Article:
Tag Archives: beatles

Book Review: “Octopus’s Garden” by Ringo Starr

From Wikipedia: “Octopus’s Garden” is a song by the Beatles written and sung by Ringo Starr (credited to his real name Richard Starkey) from the Beatles’ 1969 album Abbey Road.

Ringo Starr got the idea for his song Octopus’s Garden while vacationing on a yacht in the Mediterranean sea in 1968. The inspiration came when the captain of the ship told him that octopuses live in caves and that they like to collect shiny objects to decorate around the opening of the cave like a garden.

In 2014, Ringo Starr published a children’s book named after his song Octopus’s Garden. This 10″ x 11″ book is vibrantly colored and beautifully illustrated by Ben Cort. With only 24 pages, the lyrics guide the reader through an ocean adventure  with five children as they play in the fantasy garden of an octopus. The book also includes a CD with a greeting from Ringo, a new recording of the song, Ringo narrating the book (with a ‘ding’ to tell you when to turn the page) and an instrumental version of the title song.

As I said, the book is absolutely gorgeous and you’re going to wish it was longer. But it will be great for very small children and I can see where it would also be a fun book for playing “I Spy” with all the colorful objects in the octopus’s garden!  My first thought upon hearing Ringo’s greeting on the CD was “Ah! The little conductor man!” (for those that remember him in the TV show Thomas & Friends). But after that came my disappointment…Ringo had recorded a new (and not very good) version of Octopus’s Garden. When I consulted my Beatles expert friends about why he did this, they believe that even as a former Beatles the licensing cost to use the original song would have been to high to make a profit on this project. Still, I’m sure the children who hear the song won’t know the difference and will enjoy singing along like we all did at one time or another in our lives. And for that reason…

I rate this book, 3 out of 4 Beetles!

 

 

 

 

 

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Book Review: “The Love You Make” by Peter Brown

I sincerely apologize for not posting this review last week. In all my heart, I truly believed I was going to read this 437 page book in one weekend! Stupid me. Time got away from me and try as I might, I just couldn’t get it read for a review last weekend….so here it is.

The Love You Make – An Insiders Story of The Beatles by Peter Brown (and Steven Gaines) was first published in 1983. I stumbled across my copy at a book sale at a local library for just $2.50, but according to Amazon.com, they sell for over $10 each. The book was re-released and 2002 edition is available as a used book for as low as $0.01!

But enough of the crap…let’s get on with the review…

Peter Brown started out as salesman at NEMS when
Brian Epstein recruited him from another store across the street. When the Beatles came along, he took over managing NEMS in Brian’s absence, but was soon to follow Brian in working for the Fab Four. This is his story…

For all my fellow Beatles freaks, you may find a lot of the information in this book as ‘old news’ though there are quite a few instances of Peter saying, “…told for the first time here”. Obviously, after 34 years, his new stories have become common knowledge or have been debunked. There are also the usually tall tales like that of John Lennon being born during an air raid when all official government reports from Liverpool say that there was no air raid on October 9, 1940.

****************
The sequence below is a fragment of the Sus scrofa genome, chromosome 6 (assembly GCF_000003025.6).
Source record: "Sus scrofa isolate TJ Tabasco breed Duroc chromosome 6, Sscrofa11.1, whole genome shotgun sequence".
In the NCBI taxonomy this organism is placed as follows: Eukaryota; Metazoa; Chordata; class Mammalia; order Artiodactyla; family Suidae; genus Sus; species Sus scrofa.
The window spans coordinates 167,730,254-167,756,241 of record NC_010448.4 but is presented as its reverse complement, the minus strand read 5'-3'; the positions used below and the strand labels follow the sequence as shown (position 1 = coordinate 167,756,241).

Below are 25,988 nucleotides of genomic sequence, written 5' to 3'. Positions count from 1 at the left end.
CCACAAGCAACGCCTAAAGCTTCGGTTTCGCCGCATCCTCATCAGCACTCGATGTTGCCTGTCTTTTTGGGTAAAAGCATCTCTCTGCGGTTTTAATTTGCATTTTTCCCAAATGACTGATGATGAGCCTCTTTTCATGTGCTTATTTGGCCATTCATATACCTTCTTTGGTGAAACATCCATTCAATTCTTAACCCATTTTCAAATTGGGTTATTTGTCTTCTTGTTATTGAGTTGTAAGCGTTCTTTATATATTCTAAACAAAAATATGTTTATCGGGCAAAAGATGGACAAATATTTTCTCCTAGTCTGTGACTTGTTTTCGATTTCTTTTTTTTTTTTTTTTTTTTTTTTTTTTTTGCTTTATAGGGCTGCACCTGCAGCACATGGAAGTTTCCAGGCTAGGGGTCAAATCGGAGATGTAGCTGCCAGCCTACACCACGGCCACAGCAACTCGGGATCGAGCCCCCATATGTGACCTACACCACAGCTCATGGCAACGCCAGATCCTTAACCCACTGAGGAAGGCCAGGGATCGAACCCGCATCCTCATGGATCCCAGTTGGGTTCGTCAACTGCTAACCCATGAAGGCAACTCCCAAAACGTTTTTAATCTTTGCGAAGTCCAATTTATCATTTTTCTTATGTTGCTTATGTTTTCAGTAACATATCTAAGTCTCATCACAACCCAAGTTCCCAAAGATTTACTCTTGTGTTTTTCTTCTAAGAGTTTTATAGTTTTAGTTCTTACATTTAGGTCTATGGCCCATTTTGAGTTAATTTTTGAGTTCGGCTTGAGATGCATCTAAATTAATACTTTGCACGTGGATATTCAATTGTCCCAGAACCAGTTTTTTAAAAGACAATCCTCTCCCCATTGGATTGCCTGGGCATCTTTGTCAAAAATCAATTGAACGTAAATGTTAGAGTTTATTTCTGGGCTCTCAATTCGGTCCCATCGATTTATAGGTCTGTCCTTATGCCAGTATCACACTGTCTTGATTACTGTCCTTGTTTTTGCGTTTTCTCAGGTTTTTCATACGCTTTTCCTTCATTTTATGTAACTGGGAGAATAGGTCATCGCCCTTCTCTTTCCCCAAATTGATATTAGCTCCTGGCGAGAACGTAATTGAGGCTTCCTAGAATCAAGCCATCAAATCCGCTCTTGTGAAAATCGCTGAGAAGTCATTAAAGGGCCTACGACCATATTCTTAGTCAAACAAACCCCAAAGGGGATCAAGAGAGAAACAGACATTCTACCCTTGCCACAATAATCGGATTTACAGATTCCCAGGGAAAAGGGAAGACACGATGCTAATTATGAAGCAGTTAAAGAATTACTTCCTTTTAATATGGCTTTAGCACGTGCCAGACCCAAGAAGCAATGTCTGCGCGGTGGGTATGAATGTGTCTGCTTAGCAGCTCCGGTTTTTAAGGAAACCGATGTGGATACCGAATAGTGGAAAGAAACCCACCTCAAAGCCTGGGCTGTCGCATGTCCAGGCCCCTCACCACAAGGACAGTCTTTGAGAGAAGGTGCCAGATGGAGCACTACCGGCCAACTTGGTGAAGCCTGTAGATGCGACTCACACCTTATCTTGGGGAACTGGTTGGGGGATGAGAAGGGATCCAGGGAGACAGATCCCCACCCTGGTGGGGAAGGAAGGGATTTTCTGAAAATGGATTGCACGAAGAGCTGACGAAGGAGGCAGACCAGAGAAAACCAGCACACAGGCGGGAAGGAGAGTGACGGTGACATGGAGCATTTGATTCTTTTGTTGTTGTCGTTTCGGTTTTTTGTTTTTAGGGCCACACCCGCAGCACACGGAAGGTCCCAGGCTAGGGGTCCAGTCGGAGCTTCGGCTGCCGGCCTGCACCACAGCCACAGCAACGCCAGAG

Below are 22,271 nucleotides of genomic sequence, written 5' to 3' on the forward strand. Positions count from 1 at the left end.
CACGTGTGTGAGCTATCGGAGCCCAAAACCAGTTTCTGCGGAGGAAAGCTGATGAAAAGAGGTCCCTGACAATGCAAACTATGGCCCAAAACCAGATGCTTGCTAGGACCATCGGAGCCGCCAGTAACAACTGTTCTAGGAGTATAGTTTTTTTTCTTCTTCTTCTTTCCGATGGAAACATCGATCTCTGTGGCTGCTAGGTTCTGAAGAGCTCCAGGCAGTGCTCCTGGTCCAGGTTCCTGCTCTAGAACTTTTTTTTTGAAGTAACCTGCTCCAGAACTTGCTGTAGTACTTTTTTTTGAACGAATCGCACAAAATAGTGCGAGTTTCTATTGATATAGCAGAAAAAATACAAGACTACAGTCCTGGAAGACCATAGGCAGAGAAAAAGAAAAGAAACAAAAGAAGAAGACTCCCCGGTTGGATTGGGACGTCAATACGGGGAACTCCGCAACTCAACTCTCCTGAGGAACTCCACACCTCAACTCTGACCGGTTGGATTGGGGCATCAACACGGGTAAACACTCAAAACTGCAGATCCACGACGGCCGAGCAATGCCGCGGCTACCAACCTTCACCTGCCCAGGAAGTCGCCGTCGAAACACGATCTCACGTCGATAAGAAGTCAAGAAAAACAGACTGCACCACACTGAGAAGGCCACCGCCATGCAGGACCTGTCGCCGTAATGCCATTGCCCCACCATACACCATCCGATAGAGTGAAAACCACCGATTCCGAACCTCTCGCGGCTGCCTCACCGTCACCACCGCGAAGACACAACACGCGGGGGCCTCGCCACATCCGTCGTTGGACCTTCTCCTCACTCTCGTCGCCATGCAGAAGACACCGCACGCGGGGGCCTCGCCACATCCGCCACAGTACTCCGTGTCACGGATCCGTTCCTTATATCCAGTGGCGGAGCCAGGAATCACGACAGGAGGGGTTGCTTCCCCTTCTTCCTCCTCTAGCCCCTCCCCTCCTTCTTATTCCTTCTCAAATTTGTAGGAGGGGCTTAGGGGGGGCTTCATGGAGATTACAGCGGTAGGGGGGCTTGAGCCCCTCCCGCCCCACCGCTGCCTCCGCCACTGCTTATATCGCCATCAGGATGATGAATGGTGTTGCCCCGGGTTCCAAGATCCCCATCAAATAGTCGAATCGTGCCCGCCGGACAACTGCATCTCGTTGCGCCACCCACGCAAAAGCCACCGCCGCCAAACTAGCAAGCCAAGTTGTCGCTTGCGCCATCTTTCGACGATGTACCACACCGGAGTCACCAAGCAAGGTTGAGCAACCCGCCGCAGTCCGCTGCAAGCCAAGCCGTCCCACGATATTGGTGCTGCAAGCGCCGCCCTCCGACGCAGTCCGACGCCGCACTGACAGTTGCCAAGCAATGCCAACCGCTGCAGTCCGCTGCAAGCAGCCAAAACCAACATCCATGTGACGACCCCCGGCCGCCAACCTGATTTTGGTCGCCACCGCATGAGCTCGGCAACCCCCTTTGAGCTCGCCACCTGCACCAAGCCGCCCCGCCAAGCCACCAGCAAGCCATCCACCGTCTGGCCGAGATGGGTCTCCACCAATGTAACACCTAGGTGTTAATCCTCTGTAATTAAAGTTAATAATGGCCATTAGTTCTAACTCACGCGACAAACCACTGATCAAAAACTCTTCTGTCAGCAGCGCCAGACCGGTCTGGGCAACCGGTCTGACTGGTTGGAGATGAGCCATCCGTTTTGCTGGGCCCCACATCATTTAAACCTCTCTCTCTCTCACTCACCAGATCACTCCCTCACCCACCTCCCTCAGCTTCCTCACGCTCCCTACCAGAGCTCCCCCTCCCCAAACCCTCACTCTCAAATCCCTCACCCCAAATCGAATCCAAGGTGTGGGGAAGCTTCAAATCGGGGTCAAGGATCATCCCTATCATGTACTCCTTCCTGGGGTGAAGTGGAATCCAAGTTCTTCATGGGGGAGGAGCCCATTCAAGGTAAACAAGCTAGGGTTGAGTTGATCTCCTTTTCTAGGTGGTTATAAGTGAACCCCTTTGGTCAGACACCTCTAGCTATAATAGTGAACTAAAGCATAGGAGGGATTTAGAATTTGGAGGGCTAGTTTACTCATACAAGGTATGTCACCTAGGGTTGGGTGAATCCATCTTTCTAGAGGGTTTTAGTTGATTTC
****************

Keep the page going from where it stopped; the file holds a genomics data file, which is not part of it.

I was informed by a friend that Peter Brown caught a lot of flack for some of the stories he told in this book and that there was a sizable backlash. He tells the story of Brian and John’s holiday trip to Spain after the birth of John’s son Julian with details that I’ve never heard before reading this book. He talks of their sexual encounter that is different from the story told by John’s childhood friend Pete Shotton in his book. In fact, this book tells a great deal of many of the Beatles carnal activities all the way back to their pre-Hamburg days. There are also the stories of John and Yoko’s heroin addiction and the usual praising of Derek Taylor‘s drug and alcohol fueled work at Apple. Paul’s extracurricular activities while living with Jane Asher are also discussed.

The stories go on and on…I can’t even make a dent in them in this review. You’ll just have to read it for yourself. And for that reason…

I rate this book, 3 out of 4 Beetles!

 

 

 

 

 

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Book Review: “All You Need is Ears” by George Martin

There are a lot of authentic reasons why Sir George Martin is referred to as the 5th Beatle…and they’re all contained with the pages of his book, “All You Need Is Ears: The inside personal story of the genius who created The Beatles“. Published in 1979, this book is still a delight to read for any true fan of the Fab Four.

This isn’t a book that’s just about his time working with the Beatles and in the studio. It’s the story of George’s  life along with his thoughts on musical theory, recording and producing. He begins where we would expect George Martin to begin, with when he was born in 1926 and his early days growing up in war torn England and his time in the Fleet Air Army. He spends very little time talking about his private life except to make quick mentions of meeting and marrying his first wife Sheena, the birth of his kids Alexis and Gregory, he impending divorce, his marrying Judy and the birth of his third and fourth children – Lucy and Giles. He talks about his studio engineers more than his own family.

Where he gives an outstanding explanation of the mathematics behind chords (something I’ve heard of but never had it explained to me), at the other end of the spectrum, he gives a wordy and tedious chapter on the ins and outs of mono, stereo, four track, eight track, etc., recording. There is also a rather long and (and I think) unnecessary chapter on becoming a record producer in the 1970’s when the book was written. At times it almost felt like either he, his co-writer Jeremy Hornsby or his editor was attempting to add quantity between the cover pages only to sacrificed the quality. Though, I do know a few people who will find the technical mumbo jumbo very interesting.

For those looking for possibles hints as to why Sir George left his first two children out of his will when he passed away on March 8, 2016, you won’t find any answer in these pages. Even though the whole matter is really none of anyone’s business, the fact that it made headlines can’t help but make one wonder what went so terribly wrong that a man would exclude two of his flesh and blood from enjoying his wealth. I have personally talked with Greg Martin and he’s a lovely man. By day, he’s an actor, but in his spare time he’s a gifted astrologer. He did a live reading of my chart for me via Skype about 4 years ago and he was able to tell me things that did eventually come to be. (In fact, if anyone knows how to get a hold of him, please send him my way. I’d love to have him read for me again).